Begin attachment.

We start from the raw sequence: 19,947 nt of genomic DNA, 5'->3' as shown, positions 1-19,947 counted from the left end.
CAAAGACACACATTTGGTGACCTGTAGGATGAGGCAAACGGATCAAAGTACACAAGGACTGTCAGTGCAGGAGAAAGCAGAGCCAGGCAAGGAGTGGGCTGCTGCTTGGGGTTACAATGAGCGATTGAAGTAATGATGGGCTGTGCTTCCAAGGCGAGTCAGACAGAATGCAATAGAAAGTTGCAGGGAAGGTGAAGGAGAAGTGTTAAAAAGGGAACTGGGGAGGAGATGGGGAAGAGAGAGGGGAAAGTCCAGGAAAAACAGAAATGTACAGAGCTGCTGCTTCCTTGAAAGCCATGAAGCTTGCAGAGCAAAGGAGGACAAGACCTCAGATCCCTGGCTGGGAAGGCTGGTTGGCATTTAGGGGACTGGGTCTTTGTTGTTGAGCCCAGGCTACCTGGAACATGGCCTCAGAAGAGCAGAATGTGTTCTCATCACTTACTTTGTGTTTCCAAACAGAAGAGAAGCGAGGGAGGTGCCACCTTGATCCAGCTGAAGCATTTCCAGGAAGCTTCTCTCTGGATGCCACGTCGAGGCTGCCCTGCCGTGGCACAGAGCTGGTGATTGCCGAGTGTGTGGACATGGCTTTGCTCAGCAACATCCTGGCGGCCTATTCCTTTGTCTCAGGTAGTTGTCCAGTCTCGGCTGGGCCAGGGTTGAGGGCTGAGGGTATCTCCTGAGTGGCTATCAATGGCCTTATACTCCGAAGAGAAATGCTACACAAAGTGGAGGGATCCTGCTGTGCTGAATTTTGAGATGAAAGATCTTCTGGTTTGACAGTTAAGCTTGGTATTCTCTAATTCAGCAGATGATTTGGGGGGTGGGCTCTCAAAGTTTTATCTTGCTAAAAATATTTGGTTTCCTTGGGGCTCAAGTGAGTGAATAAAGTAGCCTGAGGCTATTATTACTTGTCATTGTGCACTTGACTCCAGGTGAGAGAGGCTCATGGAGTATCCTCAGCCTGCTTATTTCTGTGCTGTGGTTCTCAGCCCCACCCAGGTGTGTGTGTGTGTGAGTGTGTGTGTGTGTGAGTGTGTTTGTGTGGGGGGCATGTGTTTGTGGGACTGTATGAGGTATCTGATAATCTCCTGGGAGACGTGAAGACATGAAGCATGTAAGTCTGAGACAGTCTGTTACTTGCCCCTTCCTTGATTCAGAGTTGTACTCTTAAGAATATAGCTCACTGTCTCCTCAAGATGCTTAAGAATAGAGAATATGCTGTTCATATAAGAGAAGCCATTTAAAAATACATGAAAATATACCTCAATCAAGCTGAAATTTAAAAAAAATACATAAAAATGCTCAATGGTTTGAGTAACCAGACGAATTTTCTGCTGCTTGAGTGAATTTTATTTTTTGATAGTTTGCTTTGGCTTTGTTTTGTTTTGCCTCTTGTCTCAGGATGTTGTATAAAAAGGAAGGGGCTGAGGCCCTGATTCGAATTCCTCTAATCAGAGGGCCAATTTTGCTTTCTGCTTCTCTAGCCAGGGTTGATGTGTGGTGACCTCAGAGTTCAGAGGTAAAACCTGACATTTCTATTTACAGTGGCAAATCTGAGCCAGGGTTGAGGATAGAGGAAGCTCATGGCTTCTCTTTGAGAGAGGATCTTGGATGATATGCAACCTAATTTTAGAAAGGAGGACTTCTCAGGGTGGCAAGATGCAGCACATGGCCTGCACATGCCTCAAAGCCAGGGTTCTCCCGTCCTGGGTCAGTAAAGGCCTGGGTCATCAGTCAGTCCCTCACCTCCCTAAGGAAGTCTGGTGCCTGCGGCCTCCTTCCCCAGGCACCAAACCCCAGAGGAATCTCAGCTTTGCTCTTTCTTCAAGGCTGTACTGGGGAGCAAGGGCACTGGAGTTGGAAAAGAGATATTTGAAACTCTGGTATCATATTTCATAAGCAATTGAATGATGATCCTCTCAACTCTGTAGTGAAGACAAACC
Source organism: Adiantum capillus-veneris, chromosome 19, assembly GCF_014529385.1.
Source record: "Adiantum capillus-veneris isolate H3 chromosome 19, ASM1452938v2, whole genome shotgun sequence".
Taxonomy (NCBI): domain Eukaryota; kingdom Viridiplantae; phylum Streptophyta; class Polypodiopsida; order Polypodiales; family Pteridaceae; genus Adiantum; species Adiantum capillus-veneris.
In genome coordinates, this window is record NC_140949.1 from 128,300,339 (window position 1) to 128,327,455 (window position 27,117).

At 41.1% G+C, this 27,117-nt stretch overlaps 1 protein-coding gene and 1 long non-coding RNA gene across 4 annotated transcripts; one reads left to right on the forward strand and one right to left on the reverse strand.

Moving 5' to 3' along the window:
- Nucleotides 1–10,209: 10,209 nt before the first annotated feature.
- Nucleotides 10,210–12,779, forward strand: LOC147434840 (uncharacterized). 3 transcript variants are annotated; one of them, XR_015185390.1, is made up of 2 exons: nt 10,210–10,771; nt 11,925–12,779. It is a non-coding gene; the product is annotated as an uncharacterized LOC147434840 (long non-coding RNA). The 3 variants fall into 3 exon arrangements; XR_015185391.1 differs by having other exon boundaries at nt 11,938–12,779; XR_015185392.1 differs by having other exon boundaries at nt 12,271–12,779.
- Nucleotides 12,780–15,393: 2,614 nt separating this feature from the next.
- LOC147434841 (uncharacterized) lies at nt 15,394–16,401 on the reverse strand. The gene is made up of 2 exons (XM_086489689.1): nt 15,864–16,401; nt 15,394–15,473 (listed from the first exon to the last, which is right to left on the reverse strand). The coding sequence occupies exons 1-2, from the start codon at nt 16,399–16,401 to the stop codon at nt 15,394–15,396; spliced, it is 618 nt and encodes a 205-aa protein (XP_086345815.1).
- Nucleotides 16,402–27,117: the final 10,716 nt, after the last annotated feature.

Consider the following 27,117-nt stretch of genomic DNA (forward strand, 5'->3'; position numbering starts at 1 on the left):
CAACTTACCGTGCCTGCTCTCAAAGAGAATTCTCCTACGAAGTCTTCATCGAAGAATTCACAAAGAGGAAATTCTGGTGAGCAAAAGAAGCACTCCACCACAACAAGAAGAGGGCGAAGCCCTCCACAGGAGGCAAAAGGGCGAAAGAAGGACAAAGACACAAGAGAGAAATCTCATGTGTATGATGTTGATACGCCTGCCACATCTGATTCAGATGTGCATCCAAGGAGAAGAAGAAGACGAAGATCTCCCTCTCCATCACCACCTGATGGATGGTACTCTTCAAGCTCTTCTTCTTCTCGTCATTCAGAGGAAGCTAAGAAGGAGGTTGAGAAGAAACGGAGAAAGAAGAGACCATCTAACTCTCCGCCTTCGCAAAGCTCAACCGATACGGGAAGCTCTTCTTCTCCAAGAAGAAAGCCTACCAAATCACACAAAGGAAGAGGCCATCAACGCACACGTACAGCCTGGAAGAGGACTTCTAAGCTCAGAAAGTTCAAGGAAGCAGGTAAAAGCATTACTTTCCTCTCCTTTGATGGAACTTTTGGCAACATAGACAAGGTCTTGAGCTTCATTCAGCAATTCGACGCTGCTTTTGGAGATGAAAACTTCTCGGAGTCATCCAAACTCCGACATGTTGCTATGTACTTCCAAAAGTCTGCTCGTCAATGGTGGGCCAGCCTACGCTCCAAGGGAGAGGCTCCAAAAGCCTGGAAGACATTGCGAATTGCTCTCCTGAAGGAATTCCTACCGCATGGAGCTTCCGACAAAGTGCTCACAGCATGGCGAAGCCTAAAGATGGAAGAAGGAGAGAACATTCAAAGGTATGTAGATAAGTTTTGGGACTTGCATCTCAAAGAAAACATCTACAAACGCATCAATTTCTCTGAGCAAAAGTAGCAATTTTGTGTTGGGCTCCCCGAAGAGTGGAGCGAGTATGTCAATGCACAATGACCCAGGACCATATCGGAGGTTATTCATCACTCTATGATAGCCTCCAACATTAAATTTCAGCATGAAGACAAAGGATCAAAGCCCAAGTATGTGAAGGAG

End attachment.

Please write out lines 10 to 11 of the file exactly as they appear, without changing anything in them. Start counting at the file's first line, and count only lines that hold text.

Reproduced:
- Nucleotides 10,210–12,779, forward strand: LOC147434840 (uncharacterized). 3 transcript variants are annotated; one of them, XR_015185390.1, is made up of 2 exons: nt 10,210–10,771; nt 11,925–12,779. It is a non-coding gene; the product is annotated as an uncharacterized LOC147434840 (long non-coding RNA). The 3 variants fall into 3 exon arrangements; XR_015185391.1 differs by having other exon boundaries at nt 11,938–12,779; XR_015185392.1 differs by having other exon boundaries at nt 12,271–12,779.
- Nucleotides 12,780–15,393: 2,614 nt separating this feature from the next.